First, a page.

Tuesday, April 21, 2015

The Artist as Detective

Almost every mystery I pick up these days includes a nugget of information I haven't encountered before, or a window into something that is new to me. I enjoy these aspects of crime fiction, and often pick a book based on the jacket promising me an unusual perspective or discovery. I especially like mysteries featuring artists in any medium, and I always look for those who use their artistic skills to solve the crime. But these mysteries are hard to find.

In most mysteries featuring artists, the description of the detective or suspect as an artist is little more than window-dressing. The skill of the artist doesn't serve the mystery. In Artists in Crime by Ngaio Marsh, a group of painters at a summer workshop are suspects in a murder that happens right in front of them. But their skills as artists don't influence the investigation or solve the crime. In M.M. Kaye's Death in Kashmir the solution to the mystery depends on one character's artistic talent, which the sleuth has to recognize to solve the crime. 

Two more recent books inform the reader about art forgery but the skill of the artists involved are not essential to solving the crime. In The Art Forger by B.A. Shapiro, an artist shunned by the art world is drawn into the underground world of art forgery, and describes in detail how a painting is created to pass tests of authenticity. Inspector Diamond also deals with forgery in The Vault by Peter Lovesey. But only standard modes of detection lead to the guilty party.

In the Anita Ray series, one of my goals is to use Anita's talent and life as a photographer to understand and solve crime. Sometimes this means little more than questioning someone who walks into her photography gallery in the resort where she lives and works. In Under the Eye of Kali, a character sees something in the gallery that upsets her, and Anita tracks this down to help solve the crime.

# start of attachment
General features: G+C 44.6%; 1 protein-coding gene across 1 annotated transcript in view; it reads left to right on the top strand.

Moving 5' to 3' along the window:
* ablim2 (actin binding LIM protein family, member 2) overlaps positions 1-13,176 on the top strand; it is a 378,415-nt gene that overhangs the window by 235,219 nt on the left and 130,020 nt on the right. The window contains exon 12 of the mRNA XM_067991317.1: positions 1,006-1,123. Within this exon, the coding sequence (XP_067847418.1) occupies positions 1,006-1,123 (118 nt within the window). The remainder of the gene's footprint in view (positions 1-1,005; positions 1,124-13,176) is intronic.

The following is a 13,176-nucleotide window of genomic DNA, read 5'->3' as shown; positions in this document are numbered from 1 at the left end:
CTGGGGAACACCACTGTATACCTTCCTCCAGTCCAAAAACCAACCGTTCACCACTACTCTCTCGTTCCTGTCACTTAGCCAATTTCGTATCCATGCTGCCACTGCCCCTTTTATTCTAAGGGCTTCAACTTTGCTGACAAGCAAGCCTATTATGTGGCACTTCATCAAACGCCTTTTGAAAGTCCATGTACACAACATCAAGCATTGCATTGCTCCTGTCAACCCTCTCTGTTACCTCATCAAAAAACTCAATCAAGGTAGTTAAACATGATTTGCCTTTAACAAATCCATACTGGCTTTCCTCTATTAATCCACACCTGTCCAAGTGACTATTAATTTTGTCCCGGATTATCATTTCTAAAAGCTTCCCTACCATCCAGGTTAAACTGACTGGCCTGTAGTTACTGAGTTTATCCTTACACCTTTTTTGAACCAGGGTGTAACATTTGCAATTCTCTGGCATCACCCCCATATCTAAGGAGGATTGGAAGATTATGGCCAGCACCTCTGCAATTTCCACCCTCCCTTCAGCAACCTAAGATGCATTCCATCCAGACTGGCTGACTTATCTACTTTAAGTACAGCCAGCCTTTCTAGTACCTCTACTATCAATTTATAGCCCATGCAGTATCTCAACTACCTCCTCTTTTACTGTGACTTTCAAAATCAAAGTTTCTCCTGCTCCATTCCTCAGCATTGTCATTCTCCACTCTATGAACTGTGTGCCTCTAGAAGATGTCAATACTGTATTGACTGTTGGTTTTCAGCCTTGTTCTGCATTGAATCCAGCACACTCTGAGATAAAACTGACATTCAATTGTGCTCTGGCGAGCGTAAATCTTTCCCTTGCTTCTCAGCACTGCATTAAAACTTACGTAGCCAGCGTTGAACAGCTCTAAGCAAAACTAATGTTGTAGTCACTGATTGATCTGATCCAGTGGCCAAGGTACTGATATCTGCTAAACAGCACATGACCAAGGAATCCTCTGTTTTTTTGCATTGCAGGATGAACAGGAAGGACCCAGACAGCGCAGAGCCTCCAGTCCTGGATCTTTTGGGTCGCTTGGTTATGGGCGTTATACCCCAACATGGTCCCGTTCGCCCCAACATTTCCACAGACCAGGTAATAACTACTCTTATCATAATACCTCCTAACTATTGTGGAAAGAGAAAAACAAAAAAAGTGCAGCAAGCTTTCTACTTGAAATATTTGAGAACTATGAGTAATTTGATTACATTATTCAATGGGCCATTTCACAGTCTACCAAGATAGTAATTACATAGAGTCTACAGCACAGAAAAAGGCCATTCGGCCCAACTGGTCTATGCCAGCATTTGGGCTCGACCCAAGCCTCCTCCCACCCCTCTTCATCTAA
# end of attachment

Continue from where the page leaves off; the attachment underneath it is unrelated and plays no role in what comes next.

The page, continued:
Anita is concerned about art theft in The Wrath of Shiva, and this leads her more deeply into other unexpected circumstances. Her commitment to a life as an artist is part of her zeal to uncover the theft of family art but her eye as a photographer doesn't help solve the crime.

In For the Love of Parvati, Anita visits relatives who live in the hills. During a break in the monsoon, she takes a walk with her camera and discovers a body washed down in a flood. She photographs the corpse to record suspicious marks on his body, and relies on these photographs when the police later tell her that the man died from drowning during the monsoon.

As the series progresses I plan to do more with Anita's way of looking at the world, her eye as a photographer-artist. Her talent and career as an artist give her a freedom not available to other women, and a curiosity that leads her into unusual situations.


  1. Hi, Susan,

    I think that's an excellent plan. Anita is an interesting character and her knowledge and interest in photography can add much to the series.

  2. Hi, Susan,

    I think that's an excellent plan. Anita is an interesting character and her knowledge and interest in photography can add much to the series.

  3. Thanks, Jacquie. I enjoy learning more about photography as I go along, and, of course, I get to do things I wouldn't otherwise be able to. Thanks for commenting.